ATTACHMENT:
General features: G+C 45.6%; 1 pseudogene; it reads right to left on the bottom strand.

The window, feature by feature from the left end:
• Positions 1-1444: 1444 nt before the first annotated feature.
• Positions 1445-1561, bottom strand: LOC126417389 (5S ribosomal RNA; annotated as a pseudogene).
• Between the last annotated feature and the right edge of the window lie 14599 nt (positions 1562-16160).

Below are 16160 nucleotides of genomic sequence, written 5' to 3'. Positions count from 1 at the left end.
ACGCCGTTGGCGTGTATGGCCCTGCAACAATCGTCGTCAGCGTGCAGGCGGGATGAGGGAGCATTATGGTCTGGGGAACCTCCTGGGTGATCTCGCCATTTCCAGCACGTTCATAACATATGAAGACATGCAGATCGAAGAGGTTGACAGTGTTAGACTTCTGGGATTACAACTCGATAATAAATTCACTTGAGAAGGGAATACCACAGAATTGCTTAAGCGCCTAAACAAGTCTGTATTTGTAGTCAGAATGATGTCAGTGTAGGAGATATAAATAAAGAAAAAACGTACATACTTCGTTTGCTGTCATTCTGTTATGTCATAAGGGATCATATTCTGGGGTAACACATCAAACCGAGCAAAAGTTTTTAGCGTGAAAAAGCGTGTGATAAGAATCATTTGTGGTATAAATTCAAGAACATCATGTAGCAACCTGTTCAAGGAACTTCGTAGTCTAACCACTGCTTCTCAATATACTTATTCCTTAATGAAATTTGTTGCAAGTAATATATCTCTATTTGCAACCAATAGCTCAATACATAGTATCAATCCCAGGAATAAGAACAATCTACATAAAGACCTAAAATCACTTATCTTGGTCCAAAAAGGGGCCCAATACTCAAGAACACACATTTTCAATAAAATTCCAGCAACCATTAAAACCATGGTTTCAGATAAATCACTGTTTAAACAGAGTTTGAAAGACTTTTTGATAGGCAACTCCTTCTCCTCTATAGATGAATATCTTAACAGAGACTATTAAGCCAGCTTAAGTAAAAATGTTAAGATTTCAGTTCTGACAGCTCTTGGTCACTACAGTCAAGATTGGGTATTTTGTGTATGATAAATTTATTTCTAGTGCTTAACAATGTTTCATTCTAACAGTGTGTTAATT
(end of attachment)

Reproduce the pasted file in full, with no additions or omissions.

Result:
General features: G+C 45.6%; 1 pseudogene; it reads right to left on the bottom strand.

The window, feature by feature from the left end:
• Positions 1-1444: 1444 nt before the first annotated feature.
• Positions 1445-1561, bottom strand: LOC126417389 (5S ribosomal RNA; annotated as a pseudogene).
• Between the last annotated feature and the right edge of the window lie 14599 nt (positions 1562-16160).

Below are 16160 nucleotides of genomic sequence, written 5' to 3'. Positions count from 1 at the left end.
ACGCCGTTGGCGTGTATGGCCCTGCAACAATCGTCGTCAGCGTGCAGGCGGGATGAGGGAGCATTATGGTCTGGGGAACCTCCTGGGTGATCTCGCCATTTCCAGCACGTTCATAACATATGAAGACATGCAGATCGAAGAGGTTGACAGTGTTAGACTTCTGGGATTACAACTCGATAATAAATTCACTTGAGAAGGGAATACCACAGAATTGCTTAAGCGCCTAAACAAGTCTGTATTTGTAGTCAGAATGATGTCAGTGTAGGAGATATAAATAAAGAAAAAACGTACATACTTCGTTTGCTGTCATTCTGTTATGTCATAAGGGATCATATTCTGGGGTAACACATCAAACCGAGCAAAAGTTTTTAGCGTGAAAAAGCGTGTGATAAGAATCATTTGTGGTATAAATTCAAGAACATCATGTAGCAACCTGTTCAAGGAACTTCGTAGTCTAACCACTGCTTCTCAATATACTTATTCCTTAATGAAATTTGTTGCAAGTAATATATCTCTATTTGCAACCAATAGCTCAATACATAGTATCAATCCCAGGAATAAGAACAATCTACATAAAGACCTAAAATCACTTATCTTGGTCCAAAAAGGGGCCCAATACTCAAGAACACACATTTTCAATAAAATTCCAGCAACCATTAAAACCATGGTTTCAGATAAATCACTGTTTAAACAGAGTTTGAAAGACTTTTTGATAGGCAACTCCTTCTCCTCTATAGATGAATATCTTAACAGAGACTATTAAGCCAGCTTAAGTAAAAATGTTAAGATTTCAGTTCTGACAGCTCTTGGTCACTACAGTCAAGATTGGGTATTTTGTGTATGATAAATTTATTTCTAGTGCTTAACAATGTTTCATTCTAACAGTGTGTTAATT